Satisfaction evaluation for ACLS training

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Giuseppe Stirparo
Luca Gambolò
Lorenzo Bellini
Filippo Medioli
Maria Bertuol
Massimo Guasconi
Francesco Sulla
Giovanna Artioli
Leopoldo Sarli


Advanced Cardiac Life Support, SSE, Personal Satisfaction, Critical Care, Simulation Training



Background and aim: simulation became gradually pivotal in training of health professionals: indeed, it showed an improvement in practical skill of the trainees compared to theoretical lectures. Among others, ACLS (advance cardiovascular life support) courses are now one of the standard learning practices most spread around the world.

The primary aim of this study is to evaluate both the level of satisfaction and the clinical thinking that the trainees perceived during an ACLS course. This was performed via the SSE validated scale (Satisfaction with simulation experience scale). The secondary aim was to evaluate if demographics affect the aforementioned perceived satisfaction.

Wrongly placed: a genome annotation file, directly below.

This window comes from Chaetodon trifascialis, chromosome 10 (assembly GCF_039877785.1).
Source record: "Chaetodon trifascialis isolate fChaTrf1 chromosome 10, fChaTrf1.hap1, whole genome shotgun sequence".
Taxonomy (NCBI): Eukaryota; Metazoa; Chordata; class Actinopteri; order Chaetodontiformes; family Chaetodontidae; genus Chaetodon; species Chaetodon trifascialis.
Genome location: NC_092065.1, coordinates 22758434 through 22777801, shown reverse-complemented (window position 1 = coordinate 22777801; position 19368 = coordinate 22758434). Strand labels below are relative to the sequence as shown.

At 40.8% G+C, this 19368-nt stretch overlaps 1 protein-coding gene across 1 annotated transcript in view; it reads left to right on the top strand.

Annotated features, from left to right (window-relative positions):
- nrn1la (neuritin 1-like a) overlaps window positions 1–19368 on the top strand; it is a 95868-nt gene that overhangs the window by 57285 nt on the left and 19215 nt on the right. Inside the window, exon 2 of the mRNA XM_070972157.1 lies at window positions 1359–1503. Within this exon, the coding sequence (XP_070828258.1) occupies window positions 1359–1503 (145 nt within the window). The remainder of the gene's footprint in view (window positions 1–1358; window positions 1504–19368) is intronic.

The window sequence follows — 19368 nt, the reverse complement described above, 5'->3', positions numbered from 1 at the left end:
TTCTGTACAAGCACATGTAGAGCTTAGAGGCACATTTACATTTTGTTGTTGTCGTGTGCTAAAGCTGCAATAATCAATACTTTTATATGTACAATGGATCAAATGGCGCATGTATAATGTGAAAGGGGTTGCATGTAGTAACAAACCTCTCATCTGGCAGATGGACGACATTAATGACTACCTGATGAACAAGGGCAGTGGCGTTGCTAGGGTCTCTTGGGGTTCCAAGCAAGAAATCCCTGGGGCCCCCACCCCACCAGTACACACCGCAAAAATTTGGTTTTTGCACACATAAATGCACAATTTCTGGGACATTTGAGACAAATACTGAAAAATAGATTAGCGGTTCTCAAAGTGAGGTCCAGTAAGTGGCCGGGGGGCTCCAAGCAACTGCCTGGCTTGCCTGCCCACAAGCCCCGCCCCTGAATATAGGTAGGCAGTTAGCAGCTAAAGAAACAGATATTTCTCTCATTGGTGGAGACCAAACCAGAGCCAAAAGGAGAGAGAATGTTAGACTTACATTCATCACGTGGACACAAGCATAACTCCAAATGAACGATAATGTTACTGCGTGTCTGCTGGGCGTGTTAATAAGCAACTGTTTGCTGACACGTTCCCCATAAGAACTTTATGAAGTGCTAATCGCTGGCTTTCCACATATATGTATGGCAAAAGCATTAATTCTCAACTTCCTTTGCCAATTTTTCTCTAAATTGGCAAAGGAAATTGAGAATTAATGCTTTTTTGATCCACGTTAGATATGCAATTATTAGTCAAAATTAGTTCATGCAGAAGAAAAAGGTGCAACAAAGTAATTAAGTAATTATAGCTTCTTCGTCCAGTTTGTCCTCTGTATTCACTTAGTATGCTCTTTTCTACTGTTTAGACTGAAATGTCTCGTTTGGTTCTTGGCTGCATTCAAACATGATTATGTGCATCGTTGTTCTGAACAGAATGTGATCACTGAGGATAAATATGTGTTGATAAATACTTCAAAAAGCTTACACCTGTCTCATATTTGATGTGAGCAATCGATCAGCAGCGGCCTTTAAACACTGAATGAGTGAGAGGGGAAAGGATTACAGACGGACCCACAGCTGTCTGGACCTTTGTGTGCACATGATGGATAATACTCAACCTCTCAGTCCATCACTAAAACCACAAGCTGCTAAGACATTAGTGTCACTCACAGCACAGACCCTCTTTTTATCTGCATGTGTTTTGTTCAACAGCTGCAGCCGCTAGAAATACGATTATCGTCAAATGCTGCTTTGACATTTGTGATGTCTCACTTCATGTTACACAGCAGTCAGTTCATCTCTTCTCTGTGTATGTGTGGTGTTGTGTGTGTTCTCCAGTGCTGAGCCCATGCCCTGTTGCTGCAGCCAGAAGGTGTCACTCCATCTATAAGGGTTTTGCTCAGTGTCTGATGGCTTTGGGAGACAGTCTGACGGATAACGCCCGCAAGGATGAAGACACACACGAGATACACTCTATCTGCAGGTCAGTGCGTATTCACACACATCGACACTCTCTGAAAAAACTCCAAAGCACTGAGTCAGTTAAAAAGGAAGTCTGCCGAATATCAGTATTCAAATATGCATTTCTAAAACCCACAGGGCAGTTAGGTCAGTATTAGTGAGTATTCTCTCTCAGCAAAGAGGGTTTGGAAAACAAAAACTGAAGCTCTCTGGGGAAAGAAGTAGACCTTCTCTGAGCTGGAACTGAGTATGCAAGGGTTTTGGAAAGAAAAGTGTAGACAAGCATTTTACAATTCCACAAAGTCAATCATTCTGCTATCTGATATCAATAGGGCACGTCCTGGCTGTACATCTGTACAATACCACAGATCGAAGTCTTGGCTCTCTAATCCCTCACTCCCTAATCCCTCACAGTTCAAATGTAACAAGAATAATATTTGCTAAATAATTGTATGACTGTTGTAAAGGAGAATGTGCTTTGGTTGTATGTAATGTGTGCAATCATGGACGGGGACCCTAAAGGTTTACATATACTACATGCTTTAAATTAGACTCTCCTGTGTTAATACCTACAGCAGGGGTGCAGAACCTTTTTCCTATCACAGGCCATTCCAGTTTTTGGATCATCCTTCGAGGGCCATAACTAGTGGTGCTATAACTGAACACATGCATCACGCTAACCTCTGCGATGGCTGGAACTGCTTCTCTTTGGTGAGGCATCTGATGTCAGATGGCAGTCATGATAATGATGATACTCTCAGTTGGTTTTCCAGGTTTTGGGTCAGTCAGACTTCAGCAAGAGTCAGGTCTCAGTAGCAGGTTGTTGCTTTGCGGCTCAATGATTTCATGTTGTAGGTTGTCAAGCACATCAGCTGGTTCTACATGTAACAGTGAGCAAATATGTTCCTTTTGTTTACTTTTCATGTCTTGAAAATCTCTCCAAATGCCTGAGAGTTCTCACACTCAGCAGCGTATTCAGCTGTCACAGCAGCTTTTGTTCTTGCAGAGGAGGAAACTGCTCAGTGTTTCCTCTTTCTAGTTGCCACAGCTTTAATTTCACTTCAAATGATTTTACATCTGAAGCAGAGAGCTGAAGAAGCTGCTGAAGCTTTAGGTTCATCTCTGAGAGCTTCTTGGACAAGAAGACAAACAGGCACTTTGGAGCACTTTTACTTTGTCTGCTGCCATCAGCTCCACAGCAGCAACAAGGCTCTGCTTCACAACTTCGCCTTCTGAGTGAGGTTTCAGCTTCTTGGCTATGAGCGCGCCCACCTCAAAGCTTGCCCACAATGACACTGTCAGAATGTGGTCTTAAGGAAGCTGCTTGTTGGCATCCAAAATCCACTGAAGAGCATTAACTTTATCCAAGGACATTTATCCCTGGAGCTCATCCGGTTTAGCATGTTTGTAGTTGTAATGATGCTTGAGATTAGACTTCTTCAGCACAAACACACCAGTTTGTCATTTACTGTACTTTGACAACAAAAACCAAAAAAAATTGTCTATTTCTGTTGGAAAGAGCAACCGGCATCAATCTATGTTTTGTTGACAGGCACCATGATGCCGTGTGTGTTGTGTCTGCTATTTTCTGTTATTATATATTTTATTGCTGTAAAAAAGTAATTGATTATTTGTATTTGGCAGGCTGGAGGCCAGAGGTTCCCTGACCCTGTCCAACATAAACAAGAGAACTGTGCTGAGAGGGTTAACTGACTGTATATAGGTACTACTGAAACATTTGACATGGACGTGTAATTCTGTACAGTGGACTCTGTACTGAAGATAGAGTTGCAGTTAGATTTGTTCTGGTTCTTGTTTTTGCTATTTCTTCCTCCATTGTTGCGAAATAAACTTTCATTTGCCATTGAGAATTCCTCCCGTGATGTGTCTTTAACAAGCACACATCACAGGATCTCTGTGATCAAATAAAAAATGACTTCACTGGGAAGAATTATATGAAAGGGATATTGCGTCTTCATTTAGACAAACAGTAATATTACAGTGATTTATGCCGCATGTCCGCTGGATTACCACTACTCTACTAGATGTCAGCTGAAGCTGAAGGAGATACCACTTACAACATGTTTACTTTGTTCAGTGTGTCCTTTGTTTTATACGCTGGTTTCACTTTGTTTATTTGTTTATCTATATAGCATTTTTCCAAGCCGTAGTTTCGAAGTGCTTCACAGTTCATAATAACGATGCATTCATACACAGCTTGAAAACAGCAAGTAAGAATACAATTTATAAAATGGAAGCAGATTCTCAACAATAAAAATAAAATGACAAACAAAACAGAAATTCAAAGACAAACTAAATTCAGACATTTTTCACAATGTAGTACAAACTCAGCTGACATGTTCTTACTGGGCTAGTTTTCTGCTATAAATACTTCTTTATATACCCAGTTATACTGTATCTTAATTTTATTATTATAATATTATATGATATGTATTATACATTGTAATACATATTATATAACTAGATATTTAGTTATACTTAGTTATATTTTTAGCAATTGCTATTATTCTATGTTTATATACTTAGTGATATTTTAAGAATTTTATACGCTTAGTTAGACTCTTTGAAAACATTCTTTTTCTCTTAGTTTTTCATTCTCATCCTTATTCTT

Methods: a SSE questionnaire was distributed after the ACLS section of practical scenarios, just before the end of the course and of the practical test.

Results: 72 questionnaires have been collected. The sample was constituted by 68.1% of females, 44,4% by nurses without a master’s degree, and 52,8% personnel that works outside of a critical care setting. QTOT Median score was 89 (IQR=86-90), DTOT Median’s 45 (IQR= 44.25-45), RTOT Median’s 25 (IQR=22-25), LTOT Median was 20 (IQR=19-20).

 Conclusions: The ACLS course attains a high grade of satisfaction on all of the three aspects evaluated by the questionnaire. The perception was not influenced by the demographics.


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